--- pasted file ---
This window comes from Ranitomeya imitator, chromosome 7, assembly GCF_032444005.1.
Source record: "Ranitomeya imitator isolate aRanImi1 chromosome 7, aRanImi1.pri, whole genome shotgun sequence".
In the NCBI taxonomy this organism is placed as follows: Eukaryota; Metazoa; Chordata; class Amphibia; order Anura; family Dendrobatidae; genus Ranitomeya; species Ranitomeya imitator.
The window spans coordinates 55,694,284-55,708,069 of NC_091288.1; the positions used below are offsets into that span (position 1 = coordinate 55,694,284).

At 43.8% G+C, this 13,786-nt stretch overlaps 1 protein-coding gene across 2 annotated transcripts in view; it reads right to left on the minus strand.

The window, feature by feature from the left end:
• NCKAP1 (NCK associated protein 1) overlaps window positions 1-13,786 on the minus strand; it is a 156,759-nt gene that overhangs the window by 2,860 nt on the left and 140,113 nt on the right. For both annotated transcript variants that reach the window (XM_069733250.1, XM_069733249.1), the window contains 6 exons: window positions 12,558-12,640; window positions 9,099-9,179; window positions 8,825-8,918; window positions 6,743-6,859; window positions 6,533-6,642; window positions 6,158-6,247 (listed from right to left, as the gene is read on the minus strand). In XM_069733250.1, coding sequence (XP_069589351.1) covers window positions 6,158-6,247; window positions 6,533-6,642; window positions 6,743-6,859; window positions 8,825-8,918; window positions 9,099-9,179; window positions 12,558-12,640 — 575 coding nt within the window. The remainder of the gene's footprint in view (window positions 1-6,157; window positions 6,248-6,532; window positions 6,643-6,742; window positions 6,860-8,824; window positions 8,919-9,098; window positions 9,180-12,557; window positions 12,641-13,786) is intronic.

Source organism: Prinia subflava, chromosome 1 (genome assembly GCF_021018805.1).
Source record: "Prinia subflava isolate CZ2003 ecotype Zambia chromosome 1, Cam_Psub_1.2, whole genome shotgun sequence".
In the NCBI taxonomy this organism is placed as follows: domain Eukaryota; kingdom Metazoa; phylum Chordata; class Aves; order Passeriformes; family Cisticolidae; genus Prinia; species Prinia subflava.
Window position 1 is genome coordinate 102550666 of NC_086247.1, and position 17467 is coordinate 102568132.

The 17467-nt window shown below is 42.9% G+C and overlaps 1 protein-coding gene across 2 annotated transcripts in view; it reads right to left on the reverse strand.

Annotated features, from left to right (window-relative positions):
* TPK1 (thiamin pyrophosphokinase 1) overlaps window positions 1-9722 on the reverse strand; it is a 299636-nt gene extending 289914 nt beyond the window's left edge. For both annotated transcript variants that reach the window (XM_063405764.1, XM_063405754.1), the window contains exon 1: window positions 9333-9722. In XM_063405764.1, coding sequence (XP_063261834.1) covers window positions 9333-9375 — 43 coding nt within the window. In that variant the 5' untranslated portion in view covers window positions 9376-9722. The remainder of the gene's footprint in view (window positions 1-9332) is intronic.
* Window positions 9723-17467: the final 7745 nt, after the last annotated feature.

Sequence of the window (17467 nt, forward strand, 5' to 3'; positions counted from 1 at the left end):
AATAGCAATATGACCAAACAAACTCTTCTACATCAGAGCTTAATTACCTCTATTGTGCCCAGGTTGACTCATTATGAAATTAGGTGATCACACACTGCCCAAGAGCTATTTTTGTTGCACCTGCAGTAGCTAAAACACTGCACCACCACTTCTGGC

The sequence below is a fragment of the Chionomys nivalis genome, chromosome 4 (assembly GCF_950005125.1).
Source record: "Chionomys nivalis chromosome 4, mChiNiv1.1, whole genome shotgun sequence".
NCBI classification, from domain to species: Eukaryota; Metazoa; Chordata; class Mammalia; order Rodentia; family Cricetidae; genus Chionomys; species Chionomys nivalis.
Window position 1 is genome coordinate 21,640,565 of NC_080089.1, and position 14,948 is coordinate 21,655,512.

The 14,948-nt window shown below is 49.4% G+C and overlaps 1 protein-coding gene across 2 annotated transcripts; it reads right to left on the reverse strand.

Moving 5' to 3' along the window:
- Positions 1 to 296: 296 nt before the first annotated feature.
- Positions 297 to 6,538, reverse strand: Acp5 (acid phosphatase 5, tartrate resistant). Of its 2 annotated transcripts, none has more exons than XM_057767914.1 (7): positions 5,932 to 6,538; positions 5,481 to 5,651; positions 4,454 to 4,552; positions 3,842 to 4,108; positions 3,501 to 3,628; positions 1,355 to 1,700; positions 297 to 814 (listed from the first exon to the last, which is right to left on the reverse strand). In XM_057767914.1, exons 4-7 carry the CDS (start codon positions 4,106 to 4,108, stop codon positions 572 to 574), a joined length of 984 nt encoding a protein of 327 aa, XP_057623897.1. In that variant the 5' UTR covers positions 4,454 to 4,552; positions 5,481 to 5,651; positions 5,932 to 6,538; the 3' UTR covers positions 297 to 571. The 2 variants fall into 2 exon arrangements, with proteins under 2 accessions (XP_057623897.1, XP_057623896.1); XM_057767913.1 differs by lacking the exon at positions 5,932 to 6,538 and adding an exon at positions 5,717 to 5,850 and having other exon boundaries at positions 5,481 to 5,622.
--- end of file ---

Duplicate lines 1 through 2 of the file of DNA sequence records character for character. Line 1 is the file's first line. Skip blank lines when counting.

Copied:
This window comes from Ranitomeya imitator, chromosome 7, assembly GCF_032444005.1.
Source record: "Ranitomeya imitator isolate aRanImi1 chromosome 7, aRanImi1.pri, whole genome shotgun sequence".